Ask Mar­i­lyn

Albuquerque Journal - Parade - - Healthy - By Mar­i­lyn vos Sa­vant —Larry C., North Palm Beach, Fla. —John Hurd, Navarre, Fla.

When watch­ing cur­rent tele­vi­sion shows and re­cent movies, I have a hard time un­der­stand­ing what the ac­tors say. But when I watch a movie from the ’30s or ’40s, the di­a­logue is per­fectly clear. What’s up with that? Movie­go­ers of all ages who pri­vately won­der why they often don’t know what’s go­ing on when they watch a film may be re­lieved to know that this un­com­fort­able phe­nom­e­non is the fault of mod­ern direc­tors. They some­times be­have as though com­plex spe­cial ef­fects and mu­sic, etc., are just as im­por­tant as the di­a­logue, even more so in ac­tion films. The idea is that the movie should be a sort of im­mer­sion ex­pe­ri­ence for the viewer.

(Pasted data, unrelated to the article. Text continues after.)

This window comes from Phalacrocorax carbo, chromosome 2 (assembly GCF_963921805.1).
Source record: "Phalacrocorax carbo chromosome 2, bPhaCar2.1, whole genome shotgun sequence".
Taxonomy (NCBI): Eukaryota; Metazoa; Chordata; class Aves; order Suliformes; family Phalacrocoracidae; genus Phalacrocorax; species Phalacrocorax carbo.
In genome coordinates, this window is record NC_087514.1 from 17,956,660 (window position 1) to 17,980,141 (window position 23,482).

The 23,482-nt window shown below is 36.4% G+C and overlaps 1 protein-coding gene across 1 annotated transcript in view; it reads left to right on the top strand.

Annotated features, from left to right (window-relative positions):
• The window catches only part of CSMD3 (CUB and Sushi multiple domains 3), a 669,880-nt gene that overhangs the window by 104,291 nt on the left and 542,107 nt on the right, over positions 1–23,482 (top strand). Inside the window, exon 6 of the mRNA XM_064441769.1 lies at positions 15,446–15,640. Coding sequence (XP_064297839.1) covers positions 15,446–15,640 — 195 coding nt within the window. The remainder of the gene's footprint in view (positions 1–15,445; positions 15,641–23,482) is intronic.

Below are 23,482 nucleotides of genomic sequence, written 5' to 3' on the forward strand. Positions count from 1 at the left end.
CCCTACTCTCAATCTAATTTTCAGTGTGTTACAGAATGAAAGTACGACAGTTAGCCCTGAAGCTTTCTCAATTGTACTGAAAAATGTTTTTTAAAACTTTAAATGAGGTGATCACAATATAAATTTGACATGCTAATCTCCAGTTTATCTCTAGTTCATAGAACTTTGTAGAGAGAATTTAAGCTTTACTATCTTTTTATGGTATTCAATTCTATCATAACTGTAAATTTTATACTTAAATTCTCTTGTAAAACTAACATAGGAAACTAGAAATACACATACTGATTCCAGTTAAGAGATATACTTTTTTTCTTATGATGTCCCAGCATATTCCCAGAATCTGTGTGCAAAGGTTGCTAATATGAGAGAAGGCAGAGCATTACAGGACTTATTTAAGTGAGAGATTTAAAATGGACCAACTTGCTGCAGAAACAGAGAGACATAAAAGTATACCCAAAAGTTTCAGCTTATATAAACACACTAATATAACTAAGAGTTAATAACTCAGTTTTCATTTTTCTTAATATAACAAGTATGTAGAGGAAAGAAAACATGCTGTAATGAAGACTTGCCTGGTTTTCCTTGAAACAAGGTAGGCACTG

And then there’s the im­prove­ment in am­pli­fi­ca­tion tech­nol­ogy, which al­lows them to crank up the vol­ume with­out dis­tort­ing the sound. So it’s not you, read­ers! No, you’re not dull-wit­ted nor grow­ing deaf. Try watch­ing an old film for re­as­sur­ance. Even Mar­lon Brando fa­mously mum­bling his way through On the Wa­ter­front (1954) is easy to un­der­stand. But The

Girl With the Dragon Tattoo (2011)? For­get about it!

Here’s a puz­zler for you: Say you catch a fish that weighs five pounds plus half its weight. How much does the fish weigh? What do you think, read­ers? The an­swer ap­pears be­low.

Send ques­tions to mar­i­lyn pa­rade.com pounds! 10 An­swer:

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